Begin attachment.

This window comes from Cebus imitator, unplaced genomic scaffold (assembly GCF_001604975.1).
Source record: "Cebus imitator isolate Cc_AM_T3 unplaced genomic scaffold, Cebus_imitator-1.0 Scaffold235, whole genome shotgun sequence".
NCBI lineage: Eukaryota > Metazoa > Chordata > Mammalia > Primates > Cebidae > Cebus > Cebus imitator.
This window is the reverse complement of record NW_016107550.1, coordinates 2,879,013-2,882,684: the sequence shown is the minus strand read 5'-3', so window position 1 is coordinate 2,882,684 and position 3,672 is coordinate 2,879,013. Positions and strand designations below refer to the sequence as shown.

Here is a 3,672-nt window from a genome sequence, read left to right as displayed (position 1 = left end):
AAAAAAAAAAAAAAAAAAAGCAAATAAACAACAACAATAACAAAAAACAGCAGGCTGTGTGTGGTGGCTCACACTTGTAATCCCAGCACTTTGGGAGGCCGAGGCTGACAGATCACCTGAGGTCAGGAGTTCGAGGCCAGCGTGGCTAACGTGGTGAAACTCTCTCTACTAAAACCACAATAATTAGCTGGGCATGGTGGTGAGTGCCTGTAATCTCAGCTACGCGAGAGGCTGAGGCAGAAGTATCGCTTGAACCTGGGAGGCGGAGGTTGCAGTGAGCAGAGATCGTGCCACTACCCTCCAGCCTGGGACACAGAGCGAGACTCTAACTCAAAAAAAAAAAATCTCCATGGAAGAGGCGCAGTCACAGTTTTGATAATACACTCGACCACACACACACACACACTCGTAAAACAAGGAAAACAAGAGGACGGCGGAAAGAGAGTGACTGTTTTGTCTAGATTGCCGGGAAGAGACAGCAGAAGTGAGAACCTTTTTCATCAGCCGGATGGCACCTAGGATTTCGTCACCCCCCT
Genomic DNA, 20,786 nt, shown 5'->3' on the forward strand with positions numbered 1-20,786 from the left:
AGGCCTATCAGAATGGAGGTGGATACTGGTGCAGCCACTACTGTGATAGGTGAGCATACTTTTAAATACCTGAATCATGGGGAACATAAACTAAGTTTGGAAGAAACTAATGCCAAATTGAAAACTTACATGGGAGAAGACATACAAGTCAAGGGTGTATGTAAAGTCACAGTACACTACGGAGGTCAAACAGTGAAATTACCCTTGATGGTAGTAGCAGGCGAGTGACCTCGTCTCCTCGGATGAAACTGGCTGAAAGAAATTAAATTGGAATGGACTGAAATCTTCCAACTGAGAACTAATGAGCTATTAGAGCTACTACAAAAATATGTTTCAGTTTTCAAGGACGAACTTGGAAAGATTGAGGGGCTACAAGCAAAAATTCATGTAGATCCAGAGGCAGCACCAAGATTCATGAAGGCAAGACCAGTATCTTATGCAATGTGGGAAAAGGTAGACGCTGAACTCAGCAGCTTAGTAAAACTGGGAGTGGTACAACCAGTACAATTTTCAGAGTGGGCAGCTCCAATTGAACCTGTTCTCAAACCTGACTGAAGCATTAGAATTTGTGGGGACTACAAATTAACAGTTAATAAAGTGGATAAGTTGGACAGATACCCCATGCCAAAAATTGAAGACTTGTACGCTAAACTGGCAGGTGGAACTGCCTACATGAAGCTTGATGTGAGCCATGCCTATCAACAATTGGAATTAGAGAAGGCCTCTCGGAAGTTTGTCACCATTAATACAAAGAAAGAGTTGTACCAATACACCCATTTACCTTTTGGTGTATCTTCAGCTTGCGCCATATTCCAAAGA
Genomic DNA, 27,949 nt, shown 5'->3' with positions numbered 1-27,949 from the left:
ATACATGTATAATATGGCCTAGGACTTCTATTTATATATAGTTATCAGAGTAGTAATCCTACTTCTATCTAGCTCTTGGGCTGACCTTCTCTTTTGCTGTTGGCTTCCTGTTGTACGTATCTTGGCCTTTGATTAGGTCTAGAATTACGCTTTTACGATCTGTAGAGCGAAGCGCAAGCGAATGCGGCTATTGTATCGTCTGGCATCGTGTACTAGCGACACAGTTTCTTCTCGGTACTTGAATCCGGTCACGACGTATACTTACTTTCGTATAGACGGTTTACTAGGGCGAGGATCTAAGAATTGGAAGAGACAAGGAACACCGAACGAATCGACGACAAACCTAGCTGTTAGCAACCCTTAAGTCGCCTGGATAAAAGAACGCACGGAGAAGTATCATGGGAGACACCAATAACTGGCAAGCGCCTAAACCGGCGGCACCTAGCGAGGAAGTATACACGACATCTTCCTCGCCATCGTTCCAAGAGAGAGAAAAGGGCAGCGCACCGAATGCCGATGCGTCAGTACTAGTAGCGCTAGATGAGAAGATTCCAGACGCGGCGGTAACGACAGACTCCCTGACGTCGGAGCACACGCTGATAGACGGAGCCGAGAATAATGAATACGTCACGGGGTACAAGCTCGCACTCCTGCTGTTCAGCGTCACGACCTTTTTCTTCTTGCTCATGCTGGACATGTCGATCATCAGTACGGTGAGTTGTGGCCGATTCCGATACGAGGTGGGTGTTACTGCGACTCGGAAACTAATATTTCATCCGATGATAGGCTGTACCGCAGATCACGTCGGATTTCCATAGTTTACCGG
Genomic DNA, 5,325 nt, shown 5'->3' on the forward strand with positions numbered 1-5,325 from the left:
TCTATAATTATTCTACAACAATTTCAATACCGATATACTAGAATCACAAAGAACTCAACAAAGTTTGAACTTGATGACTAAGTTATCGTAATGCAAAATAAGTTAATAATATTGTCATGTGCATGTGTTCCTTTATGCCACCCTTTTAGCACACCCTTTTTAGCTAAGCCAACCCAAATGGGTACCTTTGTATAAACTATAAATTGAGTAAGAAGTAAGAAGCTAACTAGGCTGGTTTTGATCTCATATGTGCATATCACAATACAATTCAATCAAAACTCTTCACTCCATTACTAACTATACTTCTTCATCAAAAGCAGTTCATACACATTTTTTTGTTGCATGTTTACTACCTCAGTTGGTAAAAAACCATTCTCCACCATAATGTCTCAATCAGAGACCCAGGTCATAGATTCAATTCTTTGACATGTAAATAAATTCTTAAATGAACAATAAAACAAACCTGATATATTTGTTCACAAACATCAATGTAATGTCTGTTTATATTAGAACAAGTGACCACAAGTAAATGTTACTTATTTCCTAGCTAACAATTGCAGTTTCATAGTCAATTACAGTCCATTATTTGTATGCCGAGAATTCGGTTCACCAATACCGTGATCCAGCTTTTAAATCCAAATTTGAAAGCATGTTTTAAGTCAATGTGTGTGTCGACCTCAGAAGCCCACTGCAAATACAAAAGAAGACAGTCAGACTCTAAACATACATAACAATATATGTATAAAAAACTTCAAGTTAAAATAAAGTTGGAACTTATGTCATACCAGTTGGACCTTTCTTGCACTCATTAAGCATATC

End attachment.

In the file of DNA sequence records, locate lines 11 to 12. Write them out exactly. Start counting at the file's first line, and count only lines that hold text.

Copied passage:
Genomic DNA, 5,325 nt, shown 5'->3' on the forward strand with positions numbered 1-5,325 from the left:
TCTATAATTATTCTACAACAATTTCAATACCGATATACTAGAATCACAAAGAACTCAACAAAGTTTGAACTTGATGACTAAGTTATCGTAATGCAAAATAAGTTAATAATATTGTCATGTGCATGTGTTCCTTTATGCCACCCTTTTAGCACACCCTTTTTAGCTAAGCCAACCCAAATGGGTACCTTTGTATAAACTATAAATTGAGTAAGAAGTAAGAAGCTAACTAGGCTGGTTTTGATCTCATATGTGCATATCACAATACAATTCAATCAAAACTCTTCACTCCATTACTAACTATACTTCTTCATCAAAAGCAGTTCATACACATTTTTTTGTTGCATGTTTACTACCTCAGTTGGTAAAAAACCATTCTCCACCATAATGTCTCAATCAGAGACCCAGGTCATAGATTCAATTCTTTGACATGTAAATAAATTCTTAAATGAACAATAAAACAAACCTGATATATTTGTTCACAAACATCAATGTAATGTCTGTTTATATTAGAACAAGTGACCACAAGTAAATGTTACTTATTTCCTAGCTAACAATTGCAGTTTCATAGTCAATTACAGTCCATTATTTGTATGCCGAGAATTCGGTTCACCAATACCGTGATCCAGCTTTTAAATCCAAATTTGAAAGCATGTTTTAAGTCAATGTGTGTGTCGACCTCAGAAGCCCACTGCAAATACAAAAGAAGACAGTCAGACTCTAAACATACATAACAATATATGTATAAAAAACTTCAAGTTAAAATAAAGTTGGAACTTATGTCATACCAGTTGGACCTTTCTTGCACTCATTAAGCATATC